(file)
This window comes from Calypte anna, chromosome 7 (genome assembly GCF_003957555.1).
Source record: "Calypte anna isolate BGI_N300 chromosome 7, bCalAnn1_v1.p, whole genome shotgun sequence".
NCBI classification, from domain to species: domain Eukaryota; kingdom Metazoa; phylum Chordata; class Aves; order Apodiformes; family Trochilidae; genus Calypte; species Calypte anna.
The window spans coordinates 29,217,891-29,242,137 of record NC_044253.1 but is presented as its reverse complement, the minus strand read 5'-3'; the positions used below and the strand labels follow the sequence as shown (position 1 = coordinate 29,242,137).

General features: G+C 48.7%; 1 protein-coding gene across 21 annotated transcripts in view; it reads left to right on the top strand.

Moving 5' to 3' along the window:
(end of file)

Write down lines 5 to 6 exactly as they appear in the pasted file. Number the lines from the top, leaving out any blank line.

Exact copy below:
General features: G+C 48.7%; 1 protein-coding gene across 21 annotated transcripts in view; it reads left to right on the top strand.

Moving 5' to 3' along the window: